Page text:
After starring in two of HBO’s most critically acclaimed shows, The Wire and Treme, actor Wendell Pierce knows what a sure thing is when he sees it. So it’s not hard to imagine his venture into the world of food to be nothing but another success.
One would think that the stout New Orleans-native with a penchant for high-fat, salty, Bayou fare would naturally open a restaurant, but in a surprising move, Pierce along with his business partners will open a chain grocery store called Sterling Farms, the first of several in New Orleans’s low-income neighborhoods.
In December, they opened Sterling Express, the first in a convenience store chain that will sell fresh produce, salads and competitively priced staples in addition to the usual chips and sodas.
Pierce told The New York Times that he was interested in helping rebuild New Orleans’ low-income neighbors and what is better than bringing highly nutritious foods to the “hood”:
“Bringing fresh food into these areas helps create economic growth,” Mr. Pierce said. “But it also helps people understand that there’s value in eating better. It’s not something that’s only available in a better neighborhood.”
This noble cause will have to receive support from the local community of Marrero, La., where the first full-service market will open. Making sure that the grocery store has a “Big Easy” feel, Pierce and his two partners, Troy Henry — a businessman who recently made an unsuccessful bid for New Orleans mayor — and Chicago developer James Hatchett, will hold quarterly crawfish boils to help raise money for the upkeep of the community.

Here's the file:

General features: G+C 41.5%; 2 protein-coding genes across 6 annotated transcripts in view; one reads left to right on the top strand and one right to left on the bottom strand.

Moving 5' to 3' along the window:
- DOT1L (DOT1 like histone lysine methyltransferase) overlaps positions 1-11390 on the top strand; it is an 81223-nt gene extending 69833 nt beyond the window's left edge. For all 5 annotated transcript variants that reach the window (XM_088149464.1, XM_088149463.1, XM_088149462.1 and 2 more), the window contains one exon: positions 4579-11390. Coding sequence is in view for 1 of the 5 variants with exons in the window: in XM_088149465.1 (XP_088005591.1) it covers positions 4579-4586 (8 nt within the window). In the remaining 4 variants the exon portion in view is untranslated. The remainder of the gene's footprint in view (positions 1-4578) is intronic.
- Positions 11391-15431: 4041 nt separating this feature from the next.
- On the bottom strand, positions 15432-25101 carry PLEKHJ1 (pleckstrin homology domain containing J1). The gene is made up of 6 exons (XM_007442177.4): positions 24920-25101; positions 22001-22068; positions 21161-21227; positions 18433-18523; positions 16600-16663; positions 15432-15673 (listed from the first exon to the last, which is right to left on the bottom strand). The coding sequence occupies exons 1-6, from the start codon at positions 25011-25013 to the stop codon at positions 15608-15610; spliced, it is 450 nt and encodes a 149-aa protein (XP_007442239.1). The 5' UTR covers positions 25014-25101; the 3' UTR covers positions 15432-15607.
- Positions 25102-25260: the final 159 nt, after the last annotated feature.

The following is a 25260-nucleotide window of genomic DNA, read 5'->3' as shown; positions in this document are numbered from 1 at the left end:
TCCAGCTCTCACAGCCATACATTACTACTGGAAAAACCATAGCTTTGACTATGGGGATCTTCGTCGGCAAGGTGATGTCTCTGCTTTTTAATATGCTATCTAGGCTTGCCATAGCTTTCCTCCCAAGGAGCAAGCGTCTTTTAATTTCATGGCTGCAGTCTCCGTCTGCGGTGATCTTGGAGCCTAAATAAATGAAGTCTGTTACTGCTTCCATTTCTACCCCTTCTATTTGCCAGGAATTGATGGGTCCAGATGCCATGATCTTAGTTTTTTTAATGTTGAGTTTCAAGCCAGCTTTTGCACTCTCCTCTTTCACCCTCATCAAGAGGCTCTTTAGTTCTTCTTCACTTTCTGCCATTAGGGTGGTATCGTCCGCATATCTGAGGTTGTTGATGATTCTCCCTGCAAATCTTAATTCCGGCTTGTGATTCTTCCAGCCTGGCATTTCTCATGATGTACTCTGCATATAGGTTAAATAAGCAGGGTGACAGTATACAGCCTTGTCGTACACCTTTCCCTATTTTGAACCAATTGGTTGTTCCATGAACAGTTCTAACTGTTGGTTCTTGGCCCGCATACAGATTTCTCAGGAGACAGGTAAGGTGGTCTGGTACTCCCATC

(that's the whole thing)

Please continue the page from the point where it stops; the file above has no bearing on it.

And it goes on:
Pierce admits that it’s almost impossible to convince investors to take a chance in New Orleans’ low-income neighborhoods. Since Katrina, New Orleans is completely unhinged, with statistics painting a violent portrait of life in N.O.. With one of every 1,700 residents slain last year, it’s not hard to see why only 10 of Pierce’s announced 300 solar-paneled, geothermal, low-cost homes in Pontchartrain Park have been built to date.
CNN reports that in 200 murder cases selected from a 13-month span between April 2009 and May 2010, the study found 57 were tied to drugs, while 47 were acts of revenge. Gangs were almost never a factor. Arguments led to 37 killings. How can neo-cons and pundits push for a war with Iran when this grand city of love and music is in the midst of a war, falling apart in front of the nation’s eyes?
Even though Frugivore reported that studies have shown the implementation of grocery stores doesn’t have any significant impact on the health of its served community, we hope Pierce’s Sterling Farms will help New Orleans’ residents have confidence and pride in their local businesses.
Pierce thinks his care and knowledge of the underlying issues in low-income areas will keep people in the stores and cooking fresh food in their homes:
“That communal thing of actually going to get the fresh food that you are going to cook and eat together. That’s a memory. As corny as it sounds, it feeds the soul as much as the body.”